Thanks!

P.S. The guides is another area of contention on this build. I want a very reliable, long lasting guide, but I want "original" look. They were White ceramic with Black shock ring, (blue shock ring would be nice and work as well). I have only found two versions: These CER Guides [www.mudhole.com] or these "Mt. Fuji" guides on fleabay, which look a little better quality, but i cant find any info on them. If you guys have a suggestion on where to find them, a nice good quality stainless set, I would appreciate it.



Edited 4 time(s). Last edit at 07/14/2017 09:53AM by Earl Estrada.

Options: ReplyQuote
Re: Rod Varnish on Teardown/Rebuild
Posted by: Michael Blomme (---.direcway.com)
Date: July 14, 2017 10:06AM

Good Morning Earl,
There are three type of finishes: Epoxy, Urethane (Perma Gloss), and Varnish. Varnish is the oldest type and is slightly amber in color. The epoxy and Perma Gloss are not tinted. They have the same "color" as water.

I suspect that the coating on your rod is varnish and it has become brittle with age. If you want to recoat the rod blank itself, Perma Gloss would be the easiest to use.

When I rebuilt a bamboo rod several years ago, I had to remove the old varnish and apply another coat. I used Perma Gloss. The technique I used was to obtain some of those very soft sponges that women use to apply makeup. I loaded the sponge with Perma gloss and then holding the rod vertically at the top, I took the loaded sponge and squeezed it around the blank and then pulled it down to the end of the blank. You should try to do this in a single motion. After the permagloss dries, you will need to check it to see if you missed any spots. If you have, you will need to repeat the process. You must apply the Perma Gloss in a very thin coat or it will sag and run.

Good luck with you project.

Mike Blomme

Options: ReplyQuote
Re: Rod Varnish on Teardown/Rebuild
Posted by: Earl Estrada (172.56.26.---)
Date: July 14, 2017 10:36AM

As far as refinishing goes, once the rod has been striped, which method should I use, or is this "preference"?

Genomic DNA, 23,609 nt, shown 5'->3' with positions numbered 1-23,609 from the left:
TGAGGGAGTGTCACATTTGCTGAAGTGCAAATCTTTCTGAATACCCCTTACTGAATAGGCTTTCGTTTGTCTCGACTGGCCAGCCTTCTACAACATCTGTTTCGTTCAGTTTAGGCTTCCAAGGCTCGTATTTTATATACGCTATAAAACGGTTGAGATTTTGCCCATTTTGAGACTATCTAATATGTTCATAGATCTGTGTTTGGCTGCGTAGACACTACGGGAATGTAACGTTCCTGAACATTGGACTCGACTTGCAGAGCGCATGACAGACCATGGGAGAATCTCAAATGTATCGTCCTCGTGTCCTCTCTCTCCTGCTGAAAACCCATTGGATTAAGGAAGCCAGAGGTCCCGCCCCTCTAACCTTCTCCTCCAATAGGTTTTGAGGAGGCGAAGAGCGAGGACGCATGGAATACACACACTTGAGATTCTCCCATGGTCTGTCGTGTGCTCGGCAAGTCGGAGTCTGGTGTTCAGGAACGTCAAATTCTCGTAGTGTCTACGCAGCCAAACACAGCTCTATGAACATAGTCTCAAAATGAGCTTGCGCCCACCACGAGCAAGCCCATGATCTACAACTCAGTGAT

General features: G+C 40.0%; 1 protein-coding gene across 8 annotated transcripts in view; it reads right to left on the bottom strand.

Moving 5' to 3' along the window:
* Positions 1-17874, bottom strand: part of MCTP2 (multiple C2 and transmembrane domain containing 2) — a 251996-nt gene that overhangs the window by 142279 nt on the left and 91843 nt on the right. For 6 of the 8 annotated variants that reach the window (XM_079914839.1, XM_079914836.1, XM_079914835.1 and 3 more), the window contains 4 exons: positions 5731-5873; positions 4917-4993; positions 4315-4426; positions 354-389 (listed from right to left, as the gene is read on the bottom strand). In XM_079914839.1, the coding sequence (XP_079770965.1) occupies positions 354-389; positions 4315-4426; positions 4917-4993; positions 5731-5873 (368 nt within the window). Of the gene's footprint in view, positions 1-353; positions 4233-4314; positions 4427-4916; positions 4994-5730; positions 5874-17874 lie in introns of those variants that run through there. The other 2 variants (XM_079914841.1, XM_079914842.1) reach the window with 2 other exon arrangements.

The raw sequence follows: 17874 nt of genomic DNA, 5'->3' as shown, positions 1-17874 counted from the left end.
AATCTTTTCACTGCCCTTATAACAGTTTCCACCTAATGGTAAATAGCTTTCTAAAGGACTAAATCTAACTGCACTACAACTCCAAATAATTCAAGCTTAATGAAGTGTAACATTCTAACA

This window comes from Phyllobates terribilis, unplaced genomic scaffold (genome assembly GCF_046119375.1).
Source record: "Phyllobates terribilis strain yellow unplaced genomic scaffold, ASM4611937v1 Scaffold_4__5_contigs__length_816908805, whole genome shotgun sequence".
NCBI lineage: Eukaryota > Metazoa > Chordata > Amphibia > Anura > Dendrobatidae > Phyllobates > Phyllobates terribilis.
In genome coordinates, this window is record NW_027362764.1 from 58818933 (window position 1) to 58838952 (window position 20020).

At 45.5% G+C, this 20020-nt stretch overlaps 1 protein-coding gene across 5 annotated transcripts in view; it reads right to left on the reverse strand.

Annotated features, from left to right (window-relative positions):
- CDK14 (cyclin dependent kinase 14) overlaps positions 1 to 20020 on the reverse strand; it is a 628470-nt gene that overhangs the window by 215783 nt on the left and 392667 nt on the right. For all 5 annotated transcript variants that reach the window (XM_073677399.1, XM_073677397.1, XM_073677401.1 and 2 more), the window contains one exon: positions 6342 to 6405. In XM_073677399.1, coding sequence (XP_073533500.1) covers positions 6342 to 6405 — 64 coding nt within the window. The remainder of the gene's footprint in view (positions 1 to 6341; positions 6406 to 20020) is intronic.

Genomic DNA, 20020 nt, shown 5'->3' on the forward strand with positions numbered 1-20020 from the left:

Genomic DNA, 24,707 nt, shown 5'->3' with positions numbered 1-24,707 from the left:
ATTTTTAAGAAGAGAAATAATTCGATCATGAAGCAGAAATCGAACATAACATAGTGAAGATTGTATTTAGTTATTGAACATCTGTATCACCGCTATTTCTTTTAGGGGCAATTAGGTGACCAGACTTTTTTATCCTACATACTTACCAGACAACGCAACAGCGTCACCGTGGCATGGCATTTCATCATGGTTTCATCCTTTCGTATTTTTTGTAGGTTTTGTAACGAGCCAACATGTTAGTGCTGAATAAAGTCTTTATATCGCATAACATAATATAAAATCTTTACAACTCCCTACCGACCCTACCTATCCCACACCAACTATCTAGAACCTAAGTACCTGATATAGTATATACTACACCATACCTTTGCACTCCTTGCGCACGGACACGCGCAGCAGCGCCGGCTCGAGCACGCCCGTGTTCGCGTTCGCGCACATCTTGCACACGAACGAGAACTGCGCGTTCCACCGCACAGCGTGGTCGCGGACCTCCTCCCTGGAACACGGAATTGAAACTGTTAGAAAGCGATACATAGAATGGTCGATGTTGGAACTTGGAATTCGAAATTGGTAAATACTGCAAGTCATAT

1. Should I Perma Gloss the entire blank, and then put my under wraps and guide wraps on OVER the perma gloss and flex coat the wraps?
2. Should I do my wraps, and Perma Gloss over the entire rod and the thread wraps instead of Flex Coat?
3. Should I do my wraps, Perma Gloss between the wraps, being careful not to touch the wraps with the perma gloss, and then Flex coat over the wraps, meeting the perma gloss with the epoxy?

I know thats a lot of detail and options, but i can see how each one may have an advantage and disadvantage.

Also, is there an advantage/disadvantage to using varnish, like RodDancer, instead of using Perma Gloss??

Thanks again!



Edited 1 time(s). Last edit at 07/14/2017 12:37PM by Earl Estrada.

Options: ReplyQuote
Re: Rod Varnish on Teardown/Rebuild
Posted by: Phil Erickson (---.dsl.pltn13.sbcglobal.net)
Date: July 14, 2017 12:47PM

Option #1 is the best approach. You will find it difficult to apply Perma Gloss between wraps as it cures rapidly.

Options: ReplyQuote
Re: Rod Varnish on Teardown/Rebuild
Posted by: Michael Blomme (---.direcway.com)
Date: July 14, 2017 02:43PM

Yes, you can use rod varnish. However, it is more viscous, not as hard, and not as flexible as Perma Gloss. Years ago when varnish was all we had, we would use it for all of these purposes, but today we have some extremely good finishes that makes our tasks easier. Phil is right. Trying to produce an even coating by working around guides, if not impossible, is an extremely difficult task.
Mike Blomme

Options: ReplyQuote
Re: Rod Varnish on Teardown/Rebuild
Posted by: Earl Estrada (156.75.79.---)
Date: July 14, 2017 02:47PM

Since I am so new to this, I have not yet used Perm Gloss. Would Perma Gloss indeed be my best option for blank overcoat? Can Perma gloss be brought to a smooth and glassy finish? The glass under the varnish, is VERY rough, so Maybe I need to sand it first, to smooth it out a bit, then go over it with Perma Gloss, 4 or 5 coats????

Options: ReplyQuote
Re: Rod Varnish on Teardown/Rebuild
Posted by: Phil Erickson (---.dsl.pltn13.sbcglobal.net)
Date: July 15, 2017 01:45PM

Yes, Perma Gloss needs to be applied to a smooth surface. Before you attempt using Perma Gloss, do a search here to find out the technique. There is no need for more than 2 coats.



Edited 1 time(s). Last edit at 07/15/2017 01:46PM by Phil Erickson.

Options: ReplyQuote


Sorry, only registered users may post in this forum.
Webmaster